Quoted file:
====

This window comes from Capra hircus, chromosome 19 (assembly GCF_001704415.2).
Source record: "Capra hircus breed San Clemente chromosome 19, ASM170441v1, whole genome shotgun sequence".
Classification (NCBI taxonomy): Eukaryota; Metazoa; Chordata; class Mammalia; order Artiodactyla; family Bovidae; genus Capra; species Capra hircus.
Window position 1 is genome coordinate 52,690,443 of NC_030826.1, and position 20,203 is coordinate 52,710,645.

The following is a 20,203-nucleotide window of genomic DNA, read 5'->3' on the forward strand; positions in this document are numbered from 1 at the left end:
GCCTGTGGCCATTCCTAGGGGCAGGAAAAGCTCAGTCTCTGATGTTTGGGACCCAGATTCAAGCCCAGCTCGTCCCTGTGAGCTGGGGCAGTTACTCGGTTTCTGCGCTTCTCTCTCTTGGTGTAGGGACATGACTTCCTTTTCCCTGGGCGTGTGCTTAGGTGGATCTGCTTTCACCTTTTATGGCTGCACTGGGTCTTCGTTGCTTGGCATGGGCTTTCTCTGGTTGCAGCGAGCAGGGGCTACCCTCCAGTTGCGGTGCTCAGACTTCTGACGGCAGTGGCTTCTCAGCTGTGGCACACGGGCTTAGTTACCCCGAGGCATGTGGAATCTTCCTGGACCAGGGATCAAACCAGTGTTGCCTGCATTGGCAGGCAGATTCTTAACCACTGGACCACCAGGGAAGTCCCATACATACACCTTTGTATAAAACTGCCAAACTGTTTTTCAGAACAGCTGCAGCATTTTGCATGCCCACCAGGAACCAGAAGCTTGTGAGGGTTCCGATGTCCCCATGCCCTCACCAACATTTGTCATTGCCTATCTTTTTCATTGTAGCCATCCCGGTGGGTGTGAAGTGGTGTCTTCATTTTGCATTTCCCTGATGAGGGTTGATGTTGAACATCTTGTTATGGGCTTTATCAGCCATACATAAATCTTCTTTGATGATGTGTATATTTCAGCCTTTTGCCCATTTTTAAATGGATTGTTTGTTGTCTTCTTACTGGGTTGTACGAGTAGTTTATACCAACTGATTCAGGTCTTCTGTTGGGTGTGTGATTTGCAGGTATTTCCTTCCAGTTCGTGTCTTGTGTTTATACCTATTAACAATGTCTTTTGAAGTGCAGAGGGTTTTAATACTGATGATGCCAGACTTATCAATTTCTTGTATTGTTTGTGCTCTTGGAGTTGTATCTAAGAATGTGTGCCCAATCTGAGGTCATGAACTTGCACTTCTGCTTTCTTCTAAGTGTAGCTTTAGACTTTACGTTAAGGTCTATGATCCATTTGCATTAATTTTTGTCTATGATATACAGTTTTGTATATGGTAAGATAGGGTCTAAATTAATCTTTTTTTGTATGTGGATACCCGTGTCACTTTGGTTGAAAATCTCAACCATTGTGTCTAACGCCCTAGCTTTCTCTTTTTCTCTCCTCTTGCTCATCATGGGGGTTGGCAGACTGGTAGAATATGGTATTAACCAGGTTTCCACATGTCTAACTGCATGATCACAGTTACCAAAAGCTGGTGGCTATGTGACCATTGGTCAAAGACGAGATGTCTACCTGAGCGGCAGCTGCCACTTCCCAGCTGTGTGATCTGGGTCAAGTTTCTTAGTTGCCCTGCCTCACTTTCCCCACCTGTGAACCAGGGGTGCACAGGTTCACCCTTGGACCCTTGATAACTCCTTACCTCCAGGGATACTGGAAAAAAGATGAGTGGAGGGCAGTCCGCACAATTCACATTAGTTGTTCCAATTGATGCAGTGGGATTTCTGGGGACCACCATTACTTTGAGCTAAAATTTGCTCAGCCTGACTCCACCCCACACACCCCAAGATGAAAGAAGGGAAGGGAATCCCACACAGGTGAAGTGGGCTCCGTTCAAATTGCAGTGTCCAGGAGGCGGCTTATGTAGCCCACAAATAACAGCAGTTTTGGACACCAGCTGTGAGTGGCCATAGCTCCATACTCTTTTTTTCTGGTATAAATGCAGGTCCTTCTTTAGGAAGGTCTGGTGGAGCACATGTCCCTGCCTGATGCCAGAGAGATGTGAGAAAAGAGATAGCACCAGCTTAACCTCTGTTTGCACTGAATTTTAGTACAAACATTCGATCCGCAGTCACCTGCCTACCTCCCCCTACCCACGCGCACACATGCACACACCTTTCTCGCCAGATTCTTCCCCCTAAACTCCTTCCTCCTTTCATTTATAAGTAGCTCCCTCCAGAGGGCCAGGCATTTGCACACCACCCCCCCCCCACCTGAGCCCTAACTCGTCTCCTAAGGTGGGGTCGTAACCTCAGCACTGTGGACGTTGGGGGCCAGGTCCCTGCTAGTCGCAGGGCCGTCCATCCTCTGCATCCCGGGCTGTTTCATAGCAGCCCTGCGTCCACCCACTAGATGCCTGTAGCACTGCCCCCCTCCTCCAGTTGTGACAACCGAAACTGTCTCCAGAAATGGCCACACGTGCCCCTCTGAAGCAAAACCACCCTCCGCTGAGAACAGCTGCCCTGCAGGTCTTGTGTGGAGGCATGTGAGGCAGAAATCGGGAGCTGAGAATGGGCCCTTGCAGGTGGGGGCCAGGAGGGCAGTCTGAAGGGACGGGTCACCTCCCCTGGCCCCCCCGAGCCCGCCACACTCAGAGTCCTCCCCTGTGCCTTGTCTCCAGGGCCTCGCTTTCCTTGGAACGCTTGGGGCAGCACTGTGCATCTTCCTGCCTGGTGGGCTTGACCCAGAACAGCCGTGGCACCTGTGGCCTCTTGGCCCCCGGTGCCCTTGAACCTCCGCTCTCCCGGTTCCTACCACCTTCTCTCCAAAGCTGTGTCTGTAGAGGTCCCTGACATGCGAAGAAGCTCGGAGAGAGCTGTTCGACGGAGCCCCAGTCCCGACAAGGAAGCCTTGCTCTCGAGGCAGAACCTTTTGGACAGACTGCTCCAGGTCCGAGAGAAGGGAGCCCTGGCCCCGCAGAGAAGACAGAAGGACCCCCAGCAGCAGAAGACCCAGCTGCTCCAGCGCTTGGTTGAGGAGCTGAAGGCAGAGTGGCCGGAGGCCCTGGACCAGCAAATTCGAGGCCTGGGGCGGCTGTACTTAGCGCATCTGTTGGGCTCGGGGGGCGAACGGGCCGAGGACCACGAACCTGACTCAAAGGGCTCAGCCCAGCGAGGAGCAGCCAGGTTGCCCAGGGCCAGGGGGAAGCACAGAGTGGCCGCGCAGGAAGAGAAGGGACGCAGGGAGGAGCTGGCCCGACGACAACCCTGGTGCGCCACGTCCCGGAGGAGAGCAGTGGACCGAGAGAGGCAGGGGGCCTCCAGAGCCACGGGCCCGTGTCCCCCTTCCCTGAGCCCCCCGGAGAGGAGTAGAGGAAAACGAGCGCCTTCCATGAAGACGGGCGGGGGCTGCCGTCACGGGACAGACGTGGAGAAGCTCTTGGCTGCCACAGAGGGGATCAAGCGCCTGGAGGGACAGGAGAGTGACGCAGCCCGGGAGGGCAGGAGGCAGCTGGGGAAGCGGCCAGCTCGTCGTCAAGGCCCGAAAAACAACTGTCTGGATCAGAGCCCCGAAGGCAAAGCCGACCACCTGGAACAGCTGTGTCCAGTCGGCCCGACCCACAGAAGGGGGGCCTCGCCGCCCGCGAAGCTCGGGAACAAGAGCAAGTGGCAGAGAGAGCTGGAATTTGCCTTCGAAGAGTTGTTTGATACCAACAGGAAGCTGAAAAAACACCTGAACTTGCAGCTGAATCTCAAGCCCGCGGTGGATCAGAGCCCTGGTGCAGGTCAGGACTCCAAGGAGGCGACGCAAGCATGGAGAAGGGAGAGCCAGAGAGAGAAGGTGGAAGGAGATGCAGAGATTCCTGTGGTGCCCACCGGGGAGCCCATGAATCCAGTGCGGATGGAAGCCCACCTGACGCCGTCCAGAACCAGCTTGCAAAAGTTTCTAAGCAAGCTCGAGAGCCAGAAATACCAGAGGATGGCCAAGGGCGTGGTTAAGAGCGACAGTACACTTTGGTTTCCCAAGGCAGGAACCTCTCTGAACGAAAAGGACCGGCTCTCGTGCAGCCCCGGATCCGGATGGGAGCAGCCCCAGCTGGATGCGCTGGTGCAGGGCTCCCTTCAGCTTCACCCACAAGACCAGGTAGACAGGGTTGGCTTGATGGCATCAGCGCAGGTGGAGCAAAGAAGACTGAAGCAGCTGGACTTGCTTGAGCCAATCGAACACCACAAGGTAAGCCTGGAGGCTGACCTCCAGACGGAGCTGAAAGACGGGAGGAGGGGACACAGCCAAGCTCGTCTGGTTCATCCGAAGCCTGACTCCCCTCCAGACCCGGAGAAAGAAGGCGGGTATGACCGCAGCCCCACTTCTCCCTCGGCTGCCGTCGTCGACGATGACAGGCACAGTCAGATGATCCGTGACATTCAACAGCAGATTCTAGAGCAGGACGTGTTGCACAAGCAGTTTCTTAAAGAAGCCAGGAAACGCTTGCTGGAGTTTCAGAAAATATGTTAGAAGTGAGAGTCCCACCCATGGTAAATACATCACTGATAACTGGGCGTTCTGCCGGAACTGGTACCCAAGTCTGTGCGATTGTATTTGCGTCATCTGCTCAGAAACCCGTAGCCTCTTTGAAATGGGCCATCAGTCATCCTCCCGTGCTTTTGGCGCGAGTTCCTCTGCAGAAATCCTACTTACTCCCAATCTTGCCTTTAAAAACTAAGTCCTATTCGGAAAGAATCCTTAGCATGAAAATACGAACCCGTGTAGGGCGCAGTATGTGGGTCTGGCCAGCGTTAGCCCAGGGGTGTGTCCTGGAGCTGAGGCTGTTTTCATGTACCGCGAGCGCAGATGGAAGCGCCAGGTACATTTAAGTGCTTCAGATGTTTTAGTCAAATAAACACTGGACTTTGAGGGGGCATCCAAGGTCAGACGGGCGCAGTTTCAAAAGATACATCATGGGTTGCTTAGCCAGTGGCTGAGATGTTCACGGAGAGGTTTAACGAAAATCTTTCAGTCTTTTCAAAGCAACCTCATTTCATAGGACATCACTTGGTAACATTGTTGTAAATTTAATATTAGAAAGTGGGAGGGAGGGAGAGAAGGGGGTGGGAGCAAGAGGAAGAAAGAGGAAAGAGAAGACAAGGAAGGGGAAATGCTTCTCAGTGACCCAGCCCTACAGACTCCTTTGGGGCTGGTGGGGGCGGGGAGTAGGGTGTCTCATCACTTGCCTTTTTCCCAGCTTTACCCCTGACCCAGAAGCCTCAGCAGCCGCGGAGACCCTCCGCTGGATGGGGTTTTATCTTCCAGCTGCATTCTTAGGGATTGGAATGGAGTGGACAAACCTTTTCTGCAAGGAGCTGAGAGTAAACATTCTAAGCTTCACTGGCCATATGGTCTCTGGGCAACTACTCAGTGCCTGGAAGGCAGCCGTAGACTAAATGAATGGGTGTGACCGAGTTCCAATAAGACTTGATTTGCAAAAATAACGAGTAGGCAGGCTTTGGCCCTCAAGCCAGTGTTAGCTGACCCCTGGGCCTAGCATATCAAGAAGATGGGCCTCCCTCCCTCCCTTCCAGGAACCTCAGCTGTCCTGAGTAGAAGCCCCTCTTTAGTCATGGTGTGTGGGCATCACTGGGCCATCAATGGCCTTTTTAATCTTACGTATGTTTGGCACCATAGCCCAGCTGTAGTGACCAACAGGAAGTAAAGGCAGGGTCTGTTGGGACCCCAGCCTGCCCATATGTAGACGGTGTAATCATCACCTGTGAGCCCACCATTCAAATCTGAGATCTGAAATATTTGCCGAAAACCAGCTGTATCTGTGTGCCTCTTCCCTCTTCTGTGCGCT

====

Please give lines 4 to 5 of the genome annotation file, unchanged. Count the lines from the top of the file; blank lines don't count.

Window position 1 is genome coordinate 52,690,443 of NC_030826.1, and position 20,203 is coordinate 52,710,645.

The following is a 20,203-nucleotide window of genomic DNA, read 5'->3' on the forward strand; positions in this document are numbered from 1 at the left end: